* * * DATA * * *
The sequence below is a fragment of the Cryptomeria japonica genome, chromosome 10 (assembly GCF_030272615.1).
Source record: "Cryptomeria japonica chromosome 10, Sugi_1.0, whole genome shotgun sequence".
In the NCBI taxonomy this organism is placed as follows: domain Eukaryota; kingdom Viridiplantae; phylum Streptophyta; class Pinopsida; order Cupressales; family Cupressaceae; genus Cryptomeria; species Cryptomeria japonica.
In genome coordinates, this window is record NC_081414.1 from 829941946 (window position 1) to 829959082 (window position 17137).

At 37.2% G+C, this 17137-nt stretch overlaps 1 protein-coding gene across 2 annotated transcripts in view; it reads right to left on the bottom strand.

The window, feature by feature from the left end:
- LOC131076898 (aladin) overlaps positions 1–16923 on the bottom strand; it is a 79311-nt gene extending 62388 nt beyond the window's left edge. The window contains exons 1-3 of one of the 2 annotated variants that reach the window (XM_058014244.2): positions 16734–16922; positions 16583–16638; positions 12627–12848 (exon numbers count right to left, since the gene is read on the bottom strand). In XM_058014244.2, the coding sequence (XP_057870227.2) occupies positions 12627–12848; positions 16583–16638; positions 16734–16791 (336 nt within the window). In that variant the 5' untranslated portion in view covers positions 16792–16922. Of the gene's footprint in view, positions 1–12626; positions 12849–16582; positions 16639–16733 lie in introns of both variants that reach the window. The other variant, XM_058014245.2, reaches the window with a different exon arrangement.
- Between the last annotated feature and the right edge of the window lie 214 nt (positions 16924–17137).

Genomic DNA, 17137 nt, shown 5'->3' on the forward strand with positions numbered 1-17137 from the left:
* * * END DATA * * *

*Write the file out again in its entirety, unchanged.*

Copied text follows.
The sequence below is a fragment of the Cryptomeria japonica genome, chromosome 10 (assembly GCF_030272615.1).
Source record: "Cryptomeria japonica chromosome 10, Sugi_1.0, whole genome shotgun sequence".
In the NCBI taxonomy this organism is placed as follows: domain Eukaryota; kingdom Viridiplantae; phylum Streptophyta; class Pinopsida; order Cupressales; family Cupressaceae; genus Cryptomeria; species Cryptomeria japonica.
In genome coordinates, this window is record NC_081414.1 from 829941946 (window position 1) to 829959082 (window position 17137).

At 37.2% G+C, this 17137-nt stretch overlaps 1 protein-coding gene across 2 annotated transcripts in view; it reads right to left on the bottom strand.

The window, feature by feature from the left end:
- LOC131076898 (aladin) overlaps positions 1–16923 on the bottom strand; it is a 79311-nt gene extending 62388 nt beyond the window's left edge. The window contains exons 1-3 of one of the 2 annotated variants that reach the window (XM_058014244.2): positions 16734–16922; positions 16583–16638; positions 12627–12848 (exon numbers count right to left, since the gene is read on the bottom strand). In XM_058014244.2, the coding sequence (XP_057870227.2) occupies positions 12627–12848; positions 16583–16638; positions 16734–16791 (336 nt within the window). In that variant the 5' untranslated portion in view covers positions 16792–16922. Of the gene's footprint in view, positions 1–12626; positions 12849–16582; positions 16639–16733 lie in introns of both variants that reach the window. The other variant, XM_058014245.2, reaches the window with a different exon arrangement.
- Between the last annotated feature and the right edge of the window lie 214 nt (positions 16924–17137).

Genomic DNA, 17137 nt, shown 5'->3' on the forward strand with positions numbered 1-17137 from the left: